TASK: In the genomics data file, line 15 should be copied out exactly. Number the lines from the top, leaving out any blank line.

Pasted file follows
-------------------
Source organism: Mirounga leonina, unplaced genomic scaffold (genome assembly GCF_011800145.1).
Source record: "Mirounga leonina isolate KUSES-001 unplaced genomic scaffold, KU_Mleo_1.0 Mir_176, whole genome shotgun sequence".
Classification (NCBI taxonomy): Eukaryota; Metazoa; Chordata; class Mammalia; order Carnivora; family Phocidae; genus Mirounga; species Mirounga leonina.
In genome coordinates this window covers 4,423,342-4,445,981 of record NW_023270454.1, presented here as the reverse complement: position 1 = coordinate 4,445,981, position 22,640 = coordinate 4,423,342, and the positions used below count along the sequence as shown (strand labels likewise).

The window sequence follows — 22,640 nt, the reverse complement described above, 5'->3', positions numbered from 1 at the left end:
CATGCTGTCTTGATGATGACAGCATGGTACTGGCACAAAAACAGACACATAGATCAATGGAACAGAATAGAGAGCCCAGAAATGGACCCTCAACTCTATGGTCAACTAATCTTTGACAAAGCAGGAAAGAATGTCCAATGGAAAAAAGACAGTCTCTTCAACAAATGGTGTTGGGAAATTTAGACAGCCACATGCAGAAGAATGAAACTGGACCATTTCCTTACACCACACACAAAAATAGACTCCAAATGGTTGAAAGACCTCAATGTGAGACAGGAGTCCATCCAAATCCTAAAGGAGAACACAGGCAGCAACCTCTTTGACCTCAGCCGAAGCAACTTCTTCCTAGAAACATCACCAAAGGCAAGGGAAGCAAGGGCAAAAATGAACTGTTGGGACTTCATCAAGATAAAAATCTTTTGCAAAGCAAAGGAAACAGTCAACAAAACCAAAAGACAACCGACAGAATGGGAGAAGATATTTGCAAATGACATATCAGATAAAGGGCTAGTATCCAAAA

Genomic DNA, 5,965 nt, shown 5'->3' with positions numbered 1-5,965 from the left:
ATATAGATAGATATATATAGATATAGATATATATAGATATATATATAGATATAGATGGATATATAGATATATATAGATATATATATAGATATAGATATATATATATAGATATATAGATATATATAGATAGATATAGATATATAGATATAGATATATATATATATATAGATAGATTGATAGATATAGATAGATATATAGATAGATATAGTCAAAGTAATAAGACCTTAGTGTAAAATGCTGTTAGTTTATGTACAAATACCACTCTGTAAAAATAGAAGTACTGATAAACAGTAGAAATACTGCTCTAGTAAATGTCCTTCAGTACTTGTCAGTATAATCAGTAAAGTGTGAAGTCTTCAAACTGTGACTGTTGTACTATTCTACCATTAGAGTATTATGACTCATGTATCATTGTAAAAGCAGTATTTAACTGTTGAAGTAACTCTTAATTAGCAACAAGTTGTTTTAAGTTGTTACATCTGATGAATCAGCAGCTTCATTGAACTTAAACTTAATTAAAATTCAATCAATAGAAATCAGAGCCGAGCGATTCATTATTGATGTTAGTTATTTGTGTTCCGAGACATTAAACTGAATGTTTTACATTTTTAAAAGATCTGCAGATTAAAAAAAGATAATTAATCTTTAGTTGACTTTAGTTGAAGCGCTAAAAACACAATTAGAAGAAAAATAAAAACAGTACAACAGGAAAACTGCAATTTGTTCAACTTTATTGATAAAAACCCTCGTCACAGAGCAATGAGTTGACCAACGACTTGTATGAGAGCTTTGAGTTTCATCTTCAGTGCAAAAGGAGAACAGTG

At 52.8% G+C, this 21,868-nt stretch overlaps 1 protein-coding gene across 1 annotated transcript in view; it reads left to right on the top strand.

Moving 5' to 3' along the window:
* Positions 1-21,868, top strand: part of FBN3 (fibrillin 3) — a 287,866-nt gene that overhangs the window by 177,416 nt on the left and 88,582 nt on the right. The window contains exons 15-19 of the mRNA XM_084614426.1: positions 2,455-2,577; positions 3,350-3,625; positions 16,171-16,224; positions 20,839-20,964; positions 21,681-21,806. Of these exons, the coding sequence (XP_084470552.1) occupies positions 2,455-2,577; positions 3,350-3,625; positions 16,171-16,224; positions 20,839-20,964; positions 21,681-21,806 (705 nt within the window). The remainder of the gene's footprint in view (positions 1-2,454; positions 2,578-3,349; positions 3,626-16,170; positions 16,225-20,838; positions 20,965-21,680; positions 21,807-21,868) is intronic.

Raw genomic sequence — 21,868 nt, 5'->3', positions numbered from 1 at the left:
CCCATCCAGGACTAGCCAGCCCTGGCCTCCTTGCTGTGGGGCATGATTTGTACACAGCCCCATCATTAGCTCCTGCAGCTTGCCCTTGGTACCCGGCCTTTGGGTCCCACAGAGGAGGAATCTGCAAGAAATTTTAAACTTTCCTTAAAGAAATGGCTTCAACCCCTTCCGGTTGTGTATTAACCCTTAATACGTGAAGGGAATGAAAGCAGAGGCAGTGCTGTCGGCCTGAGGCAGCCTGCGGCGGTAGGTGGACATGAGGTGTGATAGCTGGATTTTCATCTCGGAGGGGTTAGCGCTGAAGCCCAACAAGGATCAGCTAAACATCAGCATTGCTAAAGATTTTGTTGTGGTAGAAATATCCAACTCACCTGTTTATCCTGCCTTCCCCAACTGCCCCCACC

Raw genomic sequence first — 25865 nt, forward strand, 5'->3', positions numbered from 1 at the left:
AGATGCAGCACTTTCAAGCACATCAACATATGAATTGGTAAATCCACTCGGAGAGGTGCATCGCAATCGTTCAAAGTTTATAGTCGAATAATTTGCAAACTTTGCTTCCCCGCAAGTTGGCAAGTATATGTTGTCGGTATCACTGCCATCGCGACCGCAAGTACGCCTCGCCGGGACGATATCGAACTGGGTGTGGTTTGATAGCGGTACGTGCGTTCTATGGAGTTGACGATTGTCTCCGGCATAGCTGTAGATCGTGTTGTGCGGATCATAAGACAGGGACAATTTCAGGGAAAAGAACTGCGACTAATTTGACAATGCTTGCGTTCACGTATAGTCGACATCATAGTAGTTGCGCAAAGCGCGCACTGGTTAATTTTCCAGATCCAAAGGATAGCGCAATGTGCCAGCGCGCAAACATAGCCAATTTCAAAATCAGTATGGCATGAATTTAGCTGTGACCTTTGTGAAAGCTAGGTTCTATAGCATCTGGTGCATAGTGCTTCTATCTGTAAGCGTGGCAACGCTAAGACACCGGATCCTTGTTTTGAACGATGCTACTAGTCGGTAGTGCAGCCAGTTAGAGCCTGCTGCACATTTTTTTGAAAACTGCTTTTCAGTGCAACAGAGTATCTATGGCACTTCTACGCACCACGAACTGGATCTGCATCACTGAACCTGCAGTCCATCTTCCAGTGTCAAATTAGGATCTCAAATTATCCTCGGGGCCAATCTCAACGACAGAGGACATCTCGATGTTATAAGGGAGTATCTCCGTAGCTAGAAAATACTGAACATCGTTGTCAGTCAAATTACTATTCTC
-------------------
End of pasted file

AGATGCAGCACTTTCAAGCACATCAACATATGAATTGGTAAATCCACTCGGAGAGGTGCATCGCAATCGTTCAAAGTTTATAGTCGAATAATTTGCAAACTTTGCTTCCCCGCAAGTTGGCAAGTATATGTTGTCGGTATCACTGCCATCGCGACCGCAAGTACGCCTCGCCGGGACGATATCGAACTGGGTGTGGTTTGATAGCGGTACGTGCGTTCTATGGAGTTGACGATTGTCTCCGGCATAGCTGTAGATCGTGTTGTGCGGATCATAAGACAGGGACAATTTCAGGGAAAAGAACTGCGACTAATTTGACAATGCTTGCGTTCACGTATAGTCGACATCATAGTAGTTGCGCAAAGCGCGCACTGGTTAATTTTCCAGATCCAAAGGATAGCGCAATGTGCCAGCGCGCAAACATAGCCAATTTCAAAATCAGTATGGCATGAATTTAGCTGTGACCTTTGTGAAAGCTAGGTTCTATAGCATCTGGTGCATAGTGCTTCTATCTGTAAGCGTGGCAACGCTAAGACACCGGATCCTTGTTTTGAACGATGCTACTAGTCGGTAGTGCAGCCAGTTAGAGCCTGCTGCACATTTTTTTGAAAACTGCTTTTCAGTGCAACAGAGTATCTATGGCACTTCTACGCACCACGAACTGGATCTGCATCACTGAACCTGCAGTCCATCTTCCAGTGTCAAATTAGGATCTCAAATTATCCTCGGGGCCAATCTCAACGACAGAGGACATCTCGATGTTATAAGGGAGTATCTCCGTAGCTAGAAAATACTGAACATCGTTGTCAGTCAAATTACTATTCTC